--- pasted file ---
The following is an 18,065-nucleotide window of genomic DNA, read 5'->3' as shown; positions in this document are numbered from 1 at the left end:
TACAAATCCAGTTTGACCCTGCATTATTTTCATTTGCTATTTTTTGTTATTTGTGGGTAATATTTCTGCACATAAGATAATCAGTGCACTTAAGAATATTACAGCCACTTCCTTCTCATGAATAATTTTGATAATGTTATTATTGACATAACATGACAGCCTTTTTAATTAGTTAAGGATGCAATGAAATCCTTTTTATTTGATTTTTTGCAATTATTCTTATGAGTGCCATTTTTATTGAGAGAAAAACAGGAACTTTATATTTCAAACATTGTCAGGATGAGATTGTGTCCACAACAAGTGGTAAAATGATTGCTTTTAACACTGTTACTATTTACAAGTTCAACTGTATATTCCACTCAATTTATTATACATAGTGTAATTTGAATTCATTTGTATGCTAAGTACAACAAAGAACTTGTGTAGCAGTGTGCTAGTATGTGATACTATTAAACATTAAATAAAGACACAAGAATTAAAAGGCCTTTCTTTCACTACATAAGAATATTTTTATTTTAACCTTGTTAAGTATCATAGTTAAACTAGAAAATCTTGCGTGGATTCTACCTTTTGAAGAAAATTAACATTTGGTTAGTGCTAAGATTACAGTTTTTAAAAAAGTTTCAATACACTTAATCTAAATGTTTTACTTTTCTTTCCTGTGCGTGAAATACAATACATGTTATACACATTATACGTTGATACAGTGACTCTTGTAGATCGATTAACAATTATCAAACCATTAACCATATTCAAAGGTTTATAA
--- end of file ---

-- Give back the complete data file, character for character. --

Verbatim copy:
The following is an 18,065-nucleotide window of genomic DNA, read 5'->3' as shown; positions in this document are numbered from 1 at the left end:
TACAAATCCAGTTTGACCCTGCATTATTTTCATTTGCTATTTTTTGTTATTTGTGGGTAATATTTCTGCACATAAGATAATCAGTGCACTTAAGAATATTACAGCCACTTCCTTCTCATGAATAATTTTGATAATGTTATTATTGACATAACATGACAGCCTTTTTAATTAGTTAAGGATGCAATGAAATCCTTTTTATTTGATTTTTTGCAATTATTCTTATGAGTGCCATTTTTATTGAGAGAAAAACAGGAACTTTATATTTCAAACATTGTCAGGATGAGATTGTGTCCACAACAAGTGGTAAAATGATTGCTTTTAACACTGTTACTATTTACAAGTTCAACTGTATATTCCACTCAATTTATTATACATAGTGTAATTTGAATTCATTTGTATGCTAAGTACAACAAAGAACTTGTGTAGCAGTGTGCTAGTATGTGATACTATTAAACATTAAATAAAGACACAAGAATTAAAAGGCCTTTCTTTCACTACATAAGAATATTTTTATTTTAACCTTGTTAAGTATCATAGTTAAACTAGAAAATCTTGCGTGGATTCTACCTTTTGAAGAAAATTAACATTTGGTTAGTGCTAAGATTACAGTTTTTAAAAAAGTTTCAATACACTTAATCTAAATGTTTTACTTTTCTTTCCTGTGCGTGAAATACAATACATGTTATACACATTATACGTTGATACAGTGACTCTTGTAGATCGATTAACAATTATCAAACCATTAACCATATTCAAAGGTTTATAA